Approximately six million students between the ages of 5 and 13 transfer to new schools each year. Many of these are scheduled transfers for children graduating into elementary, middle or high schools; at these times schools generally offer an orientation program for entering classes.
Many other transfers, however, are unscheduled, and these students receive few or no support services in their new school. Unscheduled transfers — especially for students whose families move frequently — place children at risk for academic and social difficulties and are associated with other psychological and physical problems.
Over the last 10 years, researchers at DePaul University have been designing and evaluating orientation and intervention programs for transfer students. These programs include familiarizing students with their new school and providing a peer guide, matching students with a class “buddy” to help establish social networks, and tutoring students who appear to be at risk academically.
Individualized tutoring helps
Studies carried out in parochial elementary schools determined that transfer students who received individualized, school-based tutoring twice weekly for the first year showed higher achievement scores than those who received no tutoring.
In these studies, a portion of the new transfers received home tutoring from their parents in addition to tutoring in school. Teachers reported that students tutored at home as well as at school coped even more successfully with both the social and academic demands of their new school.
The benefits of such support services were further analyzed in research conducted by Andrew M. Weine, Karen S. Kurasaki, Leonard A. Jason, Karen E. Danner and Joseph H. Johnson, DePaul University. Four hundred third-, fourth- and fifth-grade students who transferred into 31 ethnically diverse, urban, parochial schools were included in the study. One hundred and seventy-four of these students were identified as being at risk for academic problems.
Factors determining risk included socioeconomic and academic background and a personal history of two or more stressful life events. One-third of these children were randomly assigned to an experimental program that involved home- and school-based tutoring. Another third received only school-based tutoring and the remaining third served as controls and received no tutoring at all.
All students, however, participated in the orientation and buddy programs and were given tests to assess achievement and self-esteem. Students were tested again at the end of the school year.
Individual intervention programs
Reading comprehension, phonics, vocabulary, spelling and arithmetic were assessed and individual intervention programs were designed for each student. Individual 40-to-60-minute tutoring sessions were conducted twice weekly. Tutoring included direct instruction, extensive practice, immediate corrective feedback, positive reinforcement and teaching to criterion level. Classroom materials were used.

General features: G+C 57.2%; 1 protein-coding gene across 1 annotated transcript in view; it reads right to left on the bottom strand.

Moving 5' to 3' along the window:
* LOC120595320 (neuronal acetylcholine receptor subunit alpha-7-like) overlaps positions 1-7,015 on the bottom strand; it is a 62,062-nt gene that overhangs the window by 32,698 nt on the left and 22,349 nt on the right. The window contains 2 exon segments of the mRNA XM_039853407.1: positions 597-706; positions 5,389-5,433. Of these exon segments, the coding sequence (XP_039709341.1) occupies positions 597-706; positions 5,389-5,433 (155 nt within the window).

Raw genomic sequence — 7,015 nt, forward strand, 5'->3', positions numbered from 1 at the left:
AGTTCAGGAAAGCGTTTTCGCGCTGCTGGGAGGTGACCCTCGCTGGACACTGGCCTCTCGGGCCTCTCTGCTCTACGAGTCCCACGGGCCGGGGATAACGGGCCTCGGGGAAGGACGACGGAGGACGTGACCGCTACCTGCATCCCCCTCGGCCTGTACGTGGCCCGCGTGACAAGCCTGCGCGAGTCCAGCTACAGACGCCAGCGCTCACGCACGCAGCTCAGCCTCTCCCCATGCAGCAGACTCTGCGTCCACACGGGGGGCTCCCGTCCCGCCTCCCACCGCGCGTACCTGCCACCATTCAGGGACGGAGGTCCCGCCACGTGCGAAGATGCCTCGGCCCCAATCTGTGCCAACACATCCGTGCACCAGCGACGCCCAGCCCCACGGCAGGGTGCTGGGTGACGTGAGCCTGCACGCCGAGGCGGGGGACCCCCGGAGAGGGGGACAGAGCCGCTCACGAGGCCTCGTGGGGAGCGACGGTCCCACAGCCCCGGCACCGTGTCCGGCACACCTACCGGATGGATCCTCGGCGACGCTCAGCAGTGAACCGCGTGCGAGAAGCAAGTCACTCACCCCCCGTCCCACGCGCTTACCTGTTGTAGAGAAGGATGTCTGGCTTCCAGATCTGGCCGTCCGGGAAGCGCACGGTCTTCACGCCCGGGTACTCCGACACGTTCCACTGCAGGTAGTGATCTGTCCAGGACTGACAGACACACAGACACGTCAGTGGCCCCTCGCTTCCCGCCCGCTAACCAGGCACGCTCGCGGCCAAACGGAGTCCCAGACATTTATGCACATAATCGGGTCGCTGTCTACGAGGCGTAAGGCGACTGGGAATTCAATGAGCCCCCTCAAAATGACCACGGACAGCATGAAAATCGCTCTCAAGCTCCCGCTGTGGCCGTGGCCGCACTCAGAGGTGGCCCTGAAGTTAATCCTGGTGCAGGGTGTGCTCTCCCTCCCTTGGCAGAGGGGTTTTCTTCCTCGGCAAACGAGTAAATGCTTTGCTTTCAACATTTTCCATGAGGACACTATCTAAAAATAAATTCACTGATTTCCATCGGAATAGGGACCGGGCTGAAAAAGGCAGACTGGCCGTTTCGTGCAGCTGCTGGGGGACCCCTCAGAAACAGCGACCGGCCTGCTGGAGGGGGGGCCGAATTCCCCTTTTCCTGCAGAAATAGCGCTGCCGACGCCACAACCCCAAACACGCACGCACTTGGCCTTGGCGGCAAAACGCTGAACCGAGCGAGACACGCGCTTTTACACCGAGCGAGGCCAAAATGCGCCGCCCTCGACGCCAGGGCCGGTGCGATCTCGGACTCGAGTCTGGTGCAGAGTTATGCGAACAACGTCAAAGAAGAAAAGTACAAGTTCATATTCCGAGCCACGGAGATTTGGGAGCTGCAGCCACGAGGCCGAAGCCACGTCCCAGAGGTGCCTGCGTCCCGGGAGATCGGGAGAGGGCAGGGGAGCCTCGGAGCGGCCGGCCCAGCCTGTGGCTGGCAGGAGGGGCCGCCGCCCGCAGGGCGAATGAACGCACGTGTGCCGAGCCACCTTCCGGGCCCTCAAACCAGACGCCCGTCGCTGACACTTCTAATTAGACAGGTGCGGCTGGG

Parents involved in home tutoring were introduced to the rationale and objectives for parental involvement and then practiced using the Science Research Associates Reading Laboratory materials used in school as well as basic corrective feedback and behavior management techniques. A contract made between the tutoring staff, parents and children detailed the responsibilities of each and established a daily homework schedule and weekly homework goals.
Both tutored groups made significant gains in reading and spelling as measured on the achievement test. Neither group, however, improved its classroom reading grades although the reading skills of both groups increased significantly. Researchers speculate that the reading levels of these students had been so low that two sessions a week had not been enough to raise their performance to grade level.
The program did not specifically teach social skills, but children who received tutoring outperformed control students on several social and behavioral measures. In particular, teachers noted a decrease in withdrawal and inattentiveness among students who received both home and school tutoring.
Weine et al. believe that orientation and tutoring services hold promise for high-risk transfer students, but report that they were able to show only modest success for their home- and school-based tutoring programs. They hypothesize that more intensive and age-specific interventions may be necessary to make significant improvements in the class performance and adjustment of transfer students. Because difficulties appear to be compounded over time, they recommend early intervention.
Furthermore, these researchers conclude, no amount of tutoring can substitute for a supportive school environment. They recommend that schools faced with large numbers of transfer students establish intervention plans as regular school practice, and that these plans focus not only on improving academic skills but also on strengthening social skills, widening peer networks, fostering a welcoming classroom environment and rallying family support.
“An Evaluation of Preventive Tutoring Programs For Transfer Students”, Child Study Journal, Volume 23, Number 2, pp. 135-151.
Published in ERN March/April 1994, Volume 7, Number 2.